HomeBlogWhat Works & What Doesn’t When Automating Ad Copy & Keywords

What Works & What Doesn’t When Automating Ad Copy & Keywords

Author: Michelle Morgan
Last Updated: December 4, 2022 | Paid Search Marketing

This post is the second in a series about automating Google Ads to be more efficient with your time, without running the risk of over-automating. Last time we talked about automated rules and best practices for them. This time we’ll be discussing ad copy and keywords and ways to save time on the two biggest cornerstones of your search campaigns without sacrificing performance.

None of the strategies here will allow you to be completely hands off, as these two areas of your account are far too important to fully automate, but hopefully they can help you save some time and still see great results. Let’s get started!

Leveraging Dynamic Keyword Features

Keywords are a cornerstone of search campaigns, but they can take lots of time to curate and optimize to find the right variants for your account. Luckily, there are some ways you can semi-automate the keyword process to save time while still being successful on search.

Keyword Match Types

The easiest form of keyword expansion in search campaigns is to utilize the many match types available. Each has their own level of strictness with which it will match your keywords to search queries on the engines. If you’re needing to maintain strong control over your queries, I suggest using exact and phrase match as they’ll match to the least amount of variables of your keywords (though even exact match is not really exact).

Broad Match Modifier Explained

What works

If you’re looking for additional volume without adding more keywords, look into testing modified broad match. This match type allows you to keep a level of control by designating root keywords with a “+” sign but will be very dynamic outside of those words. You’ll be able to generate additional volume with keyword variations that are still relevant to your core keywords.

What to watch out for

Broad match is a match type that should be used very sparingly. If you’re utilizing all three match types above and are still looking for additional search volume, broad match might be worth a small test, but I would suggest you leverage any and all of the additional strategies below first, as broad match is notorious for having high volumes of traffic, but with much less relevance to the original keyword you added. You can learn more about match types in PPC U.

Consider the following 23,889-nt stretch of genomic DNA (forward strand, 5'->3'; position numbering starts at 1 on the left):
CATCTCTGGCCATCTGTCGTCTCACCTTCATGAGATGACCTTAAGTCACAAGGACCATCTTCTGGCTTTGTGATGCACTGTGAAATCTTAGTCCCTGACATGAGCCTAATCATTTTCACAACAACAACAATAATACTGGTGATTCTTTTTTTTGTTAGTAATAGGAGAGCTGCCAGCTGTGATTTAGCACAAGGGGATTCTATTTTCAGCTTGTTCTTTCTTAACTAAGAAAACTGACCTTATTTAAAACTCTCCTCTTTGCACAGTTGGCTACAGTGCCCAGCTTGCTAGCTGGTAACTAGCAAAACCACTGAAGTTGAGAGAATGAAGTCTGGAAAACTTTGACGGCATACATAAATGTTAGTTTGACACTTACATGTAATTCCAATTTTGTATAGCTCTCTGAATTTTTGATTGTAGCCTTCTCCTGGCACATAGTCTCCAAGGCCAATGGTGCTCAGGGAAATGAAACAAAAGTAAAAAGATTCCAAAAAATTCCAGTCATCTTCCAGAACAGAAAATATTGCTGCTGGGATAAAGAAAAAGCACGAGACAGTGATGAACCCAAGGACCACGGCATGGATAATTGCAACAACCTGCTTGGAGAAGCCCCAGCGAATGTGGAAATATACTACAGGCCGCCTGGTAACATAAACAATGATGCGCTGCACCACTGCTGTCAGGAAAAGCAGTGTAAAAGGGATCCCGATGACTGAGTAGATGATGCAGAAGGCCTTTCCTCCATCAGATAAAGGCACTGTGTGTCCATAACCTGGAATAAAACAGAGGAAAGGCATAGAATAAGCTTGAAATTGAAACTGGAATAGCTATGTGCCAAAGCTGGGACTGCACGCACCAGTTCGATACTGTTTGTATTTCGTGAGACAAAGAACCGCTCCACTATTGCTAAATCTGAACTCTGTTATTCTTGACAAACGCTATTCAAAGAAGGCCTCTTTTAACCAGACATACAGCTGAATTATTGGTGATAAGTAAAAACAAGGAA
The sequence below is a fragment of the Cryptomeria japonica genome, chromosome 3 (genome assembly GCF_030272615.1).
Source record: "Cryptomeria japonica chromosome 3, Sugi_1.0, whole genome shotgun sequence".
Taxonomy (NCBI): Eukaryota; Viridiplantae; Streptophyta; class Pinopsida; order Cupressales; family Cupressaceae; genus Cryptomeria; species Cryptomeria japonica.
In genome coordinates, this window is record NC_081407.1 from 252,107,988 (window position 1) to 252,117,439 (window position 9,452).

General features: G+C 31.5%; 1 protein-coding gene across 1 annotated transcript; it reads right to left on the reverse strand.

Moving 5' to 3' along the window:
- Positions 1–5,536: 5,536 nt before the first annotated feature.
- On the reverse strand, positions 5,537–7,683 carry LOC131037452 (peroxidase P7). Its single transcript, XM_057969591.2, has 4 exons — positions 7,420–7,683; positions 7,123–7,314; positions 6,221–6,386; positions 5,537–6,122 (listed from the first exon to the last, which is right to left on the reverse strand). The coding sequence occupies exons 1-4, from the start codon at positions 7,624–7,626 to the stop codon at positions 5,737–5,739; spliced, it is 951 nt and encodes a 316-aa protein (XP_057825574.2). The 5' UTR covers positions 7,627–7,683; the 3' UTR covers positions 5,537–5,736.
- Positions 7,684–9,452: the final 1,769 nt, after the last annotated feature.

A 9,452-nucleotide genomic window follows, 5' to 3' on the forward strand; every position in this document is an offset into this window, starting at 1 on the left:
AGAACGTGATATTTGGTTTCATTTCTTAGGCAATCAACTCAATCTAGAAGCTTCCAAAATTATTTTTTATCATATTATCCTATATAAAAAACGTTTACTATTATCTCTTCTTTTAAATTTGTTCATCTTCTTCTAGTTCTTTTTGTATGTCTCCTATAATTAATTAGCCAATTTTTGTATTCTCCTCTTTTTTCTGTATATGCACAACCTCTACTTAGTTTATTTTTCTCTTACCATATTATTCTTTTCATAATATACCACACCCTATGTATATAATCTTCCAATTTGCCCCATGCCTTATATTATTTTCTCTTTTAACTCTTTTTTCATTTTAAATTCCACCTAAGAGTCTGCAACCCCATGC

Opportunity Tab and Recommendation Tab Suggestions

What works

The Recommendation tab in Google and the Opportunities tab in Bing have both vastly improved over the past few years. Currently, there are portions of the page that suggest new keywords for your account based on your performance. These keywords can then be added quickly with the click of a button into the suggested ad groups.

ad automation Bing opportunity tab example

(Image Source)

What to watch out for

I highly recommend you review these keyword suggestions before adopting them, as they’re based on related keywords within your account and not always based on conversion performance. If you don’t like a suggestion, you can hide it so you don’t see it again.

For keywords you like, I suggest either adding them from the tab itself or going into your account and building out a new ad group specifically for that keyword and its close variants so you can more easily track performance later on.


Google Ads scripts aren’t something that you can easily make from scratch, but luckily there are lots of other advertisers building them regularly and posting their work for the rest of us to use.

What works

There’s one script I like more than others when it comes to finding new keyword opportunities: the N-Grams script.

This script allows advertisers to analyze search query reports much more quickly than going line by line. The report can break down search queries into a series of phrases with certain word limitations, i.e. 1 word, 2 words, etc. up to 7-word phrases to analyze. This allows us to better understand what phrases are driving good performance in our accounts and which aren’t.

What to watch out for

From this report, you’ll still have to make the manual changes to the account to add either new keywords or negatives, but this script can cut down a good amount of time on the analysis side.

Leveraging Dynamic Ad Features

In addition to keywords, we’re also able to save time by automating some of our ad copy creation for our search campaigns. Below are the three dynamic ad features offered on the Google Ads platform. Each can be triggered for creation by simply typing a curly bracket (“{“) into the ad creation screen. From there, a drop-down window will pop up with the following three options:

ad automation dynamic keyword features

Let’s get into how to use each of these features, starting with keyword insertion.

Keyword Insertion

Formerly known as Dynamic Keyword Insertion, Keyword Insertion is the most basic version of dynamic ads. With this feature, keywords can be added into ad copy in real time, allowing advertisers to write a general message in their ad copy but then have specific keywords added to make the copy more relevant to the searcher, depending on their particular search query.